On motorcycle taxis becoming the new “king of the road”

There is a really nice feature on Sunstar about motorcycle taxis that came out today. This was shared by a good friend on his social media account, which got my attention as we just completed a study on motorcycles last January 2017. Here is the feature:

New King of the Road – Part I

Part I includes two articles:

Ilano, M.V. (2017) Habal-habal invades cities, Sunstar Philippines, Retrieved from http://www.sunstar.com.ph, April 4.

Anunciado, D.D. (2017) Deadly motorcycle rides, Sunstar Philippines, Retrieved from http://www.sunstar.com.ph, April 4.

Here’s a graphic from the second article that says a lot about motorcycle safety in Metro Manila:

I would just like to comment that the graphic shows MMDA-recorded crashes in Metro Manila. There can be a lot of incidents that went unrecorded or unreported with the MMDA. It would be interesting to check with the local government units about their own statistics and compare these with the MMDA’s. Also, “crashes” is the preferred term over “accidents” as road safety practitioners and advocates argue that these are preventable incidents.

Sadly, such statistics can only be shown by cities doing the diligent work of recording such incidents. The Department of Public Works and Highways (DPWH) has already ceased collecting, processing, analyzing and reporting road crash reports many years ago (which is quite surprising for an agency mandated to plan, design, construct and maintain national roads). There is currently no agency (no, the Department of Transportation (DOTr) has not yet taken over the enormous task) that is collecting, processing, analyzing and reporting on road crashes at a nationwide scale and few LGUs do so at their levels.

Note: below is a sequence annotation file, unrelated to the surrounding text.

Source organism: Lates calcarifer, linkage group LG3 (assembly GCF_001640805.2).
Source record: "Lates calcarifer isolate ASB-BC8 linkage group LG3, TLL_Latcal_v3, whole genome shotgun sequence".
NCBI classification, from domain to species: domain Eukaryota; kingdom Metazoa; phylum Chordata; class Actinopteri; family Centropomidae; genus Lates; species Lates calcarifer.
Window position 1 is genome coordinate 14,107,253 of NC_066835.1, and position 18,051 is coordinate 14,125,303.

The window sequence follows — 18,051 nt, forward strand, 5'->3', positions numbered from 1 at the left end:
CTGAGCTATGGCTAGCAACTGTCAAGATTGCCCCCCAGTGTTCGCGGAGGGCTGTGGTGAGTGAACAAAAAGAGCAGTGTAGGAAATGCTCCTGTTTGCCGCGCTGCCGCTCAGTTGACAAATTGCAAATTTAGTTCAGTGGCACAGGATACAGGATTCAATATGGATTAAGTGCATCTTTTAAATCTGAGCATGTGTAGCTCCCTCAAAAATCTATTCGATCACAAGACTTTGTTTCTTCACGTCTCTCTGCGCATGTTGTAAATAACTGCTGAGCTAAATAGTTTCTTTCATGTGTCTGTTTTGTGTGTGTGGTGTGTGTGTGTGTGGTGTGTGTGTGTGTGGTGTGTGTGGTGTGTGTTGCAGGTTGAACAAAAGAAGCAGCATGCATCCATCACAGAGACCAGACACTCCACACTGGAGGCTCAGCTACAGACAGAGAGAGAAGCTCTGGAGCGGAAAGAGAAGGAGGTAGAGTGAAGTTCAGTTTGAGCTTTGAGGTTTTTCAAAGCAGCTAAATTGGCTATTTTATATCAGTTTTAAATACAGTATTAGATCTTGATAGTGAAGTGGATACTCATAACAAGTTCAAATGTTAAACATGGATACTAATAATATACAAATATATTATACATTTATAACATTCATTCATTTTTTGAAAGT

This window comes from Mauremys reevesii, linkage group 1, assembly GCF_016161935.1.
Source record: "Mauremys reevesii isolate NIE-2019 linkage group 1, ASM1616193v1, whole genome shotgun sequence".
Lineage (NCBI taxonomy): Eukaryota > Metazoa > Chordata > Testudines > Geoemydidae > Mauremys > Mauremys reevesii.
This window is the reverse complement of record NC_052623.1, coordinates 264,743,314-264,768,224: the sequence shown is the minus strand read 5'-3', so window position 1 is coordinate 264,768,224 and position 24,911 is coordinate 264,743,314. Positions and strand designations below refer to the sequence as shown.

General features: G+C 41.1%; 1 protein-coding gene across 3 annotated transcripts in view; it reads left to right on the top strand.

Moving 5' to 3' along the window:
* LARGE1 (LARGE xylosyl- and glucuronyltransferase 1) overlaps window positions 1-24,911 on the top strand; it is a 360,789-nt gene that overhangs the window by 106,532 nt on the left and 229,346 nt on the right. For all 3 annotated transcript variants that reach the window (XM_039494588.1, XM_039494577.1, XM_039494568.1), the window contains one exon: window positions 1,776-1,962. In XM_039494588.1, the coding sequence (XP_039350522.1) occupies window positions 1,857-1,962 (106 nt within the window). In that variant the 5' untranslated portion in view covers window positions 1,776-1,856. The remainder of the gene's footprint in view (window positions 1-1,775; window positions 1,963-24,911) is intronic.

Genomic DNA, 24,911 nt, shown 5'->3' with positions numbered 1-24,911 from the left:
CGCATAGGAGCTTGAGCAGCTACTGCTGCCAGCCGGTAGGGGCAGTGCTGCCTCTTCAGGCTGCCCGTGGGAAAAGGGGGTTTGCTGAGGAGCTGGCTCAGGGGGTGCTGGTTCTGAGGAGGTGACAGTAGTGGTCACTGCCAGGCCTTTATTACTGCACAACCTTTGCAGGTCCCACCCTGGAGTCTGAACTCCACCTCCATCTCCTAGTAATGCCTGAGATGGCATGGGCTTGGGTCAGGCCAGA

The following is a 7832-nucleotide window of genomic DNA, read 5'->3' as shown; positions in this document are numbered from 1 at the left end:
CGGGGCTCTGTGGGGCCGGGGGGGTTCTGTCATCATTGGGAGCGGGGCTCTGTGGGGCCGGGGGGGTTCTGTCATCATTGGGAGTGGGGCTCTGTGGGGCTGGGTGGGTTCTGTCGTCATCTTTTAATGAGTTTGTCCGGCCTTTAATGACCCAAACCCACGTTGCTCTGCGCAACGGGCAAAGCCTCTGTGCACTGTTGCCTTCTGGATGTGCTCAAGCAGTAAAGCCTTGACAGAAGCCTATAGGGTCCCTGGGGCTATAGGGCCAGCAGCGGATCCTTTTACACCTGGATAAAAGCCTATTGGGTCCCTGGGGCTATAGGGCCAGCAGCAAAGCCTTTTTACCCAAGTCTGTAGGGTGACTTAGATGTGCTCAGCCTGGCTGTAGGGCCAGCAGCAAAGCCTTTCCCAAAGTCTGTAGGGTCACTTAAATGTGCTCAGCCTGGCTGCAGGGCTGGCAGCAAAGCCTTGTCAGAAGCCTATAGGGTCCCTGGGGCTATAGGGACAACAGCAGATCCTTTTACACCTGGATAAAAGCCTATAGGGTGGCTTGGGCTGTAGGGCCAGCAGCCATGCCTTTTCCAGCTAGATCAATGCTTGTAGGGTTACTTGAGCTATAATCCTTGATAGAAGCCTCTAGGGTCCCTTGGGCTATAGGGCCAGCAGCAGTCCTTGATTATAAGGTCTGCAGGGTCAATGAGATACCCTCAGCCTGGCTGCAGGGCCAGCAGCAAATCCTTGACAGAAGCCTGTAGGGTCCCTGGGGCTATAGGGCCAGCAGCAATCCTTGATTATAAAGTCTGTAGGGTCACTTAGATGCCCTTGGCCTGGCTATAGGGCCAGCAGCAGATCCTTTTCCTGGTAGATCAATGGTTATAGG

I will also post about Part II once its out. There is a preview of what articles will be in the next feature and so that is something to look forward to.

Habal-habal and skylab in Surigao Del Sur

Following are more examples of motorcycle taxis from our recent study. The photos were taken at a terminal in a town in Surigao Del Sur. Both habal-habal and Skylab were there waiting for passengers to transport to the barrios.

surigao-4Skylab with roof integrated with the extensions

surigao-3Habal-habal with makeshift roof

surigao-2Haba-habal and skylab at terminal in Tandag, Surigao De Sur

surigao-1More motorcycle taxis at the terminal

Note that many have roofs and these appear to be especially fabricated for either type of vehicle. In the case of the Skylab, the roof is connected to the extensions on either side of the motorcycle similar to how sidecars of motorized tricycles are fabricated to integrate a roof for the driver. While there are similar set-ups for habal-habal, many are more makeshift where the canvass roof’s columns are made of wood or even bamboo and are tied to the motorcycle.

Habal-habal in Agusan

The initial part of our research on motorcycle taxis has been completed last December 2016. We are currently drafting a paper for submission to an international conference to be held later this year. The paper contains the outcomes of the surveys undertaken in Surigao Del Sur, Agusan Del Norte and Metro Manila. These include a profile of motorcycle taxi drivers and vehicles that gives us a good idea of how much these people earn and the typical range and loads (passengers and goods) they carry.

Following are photos of motorcycle taxis in Agusan. I won’t post too much detail on the net income of drivers/operators but I guess they earn enough (some even more) given the typical cost of living in these areas where they operate. Motorcycle taxi drivers/operators actually are part of the so-called underground economy where, despite the work and income, people don’t pay their taxes like regular employees or professionals at various workplaces.

[All photos courtesy of Mr. Sherman Avendano of the National Center for Transportation Studies]

13Typical habal-habal with 3 passengers

17“Skylab” with roof – the planks or extensions on either side of the motorcycle are the main features of this motorcycle taxi.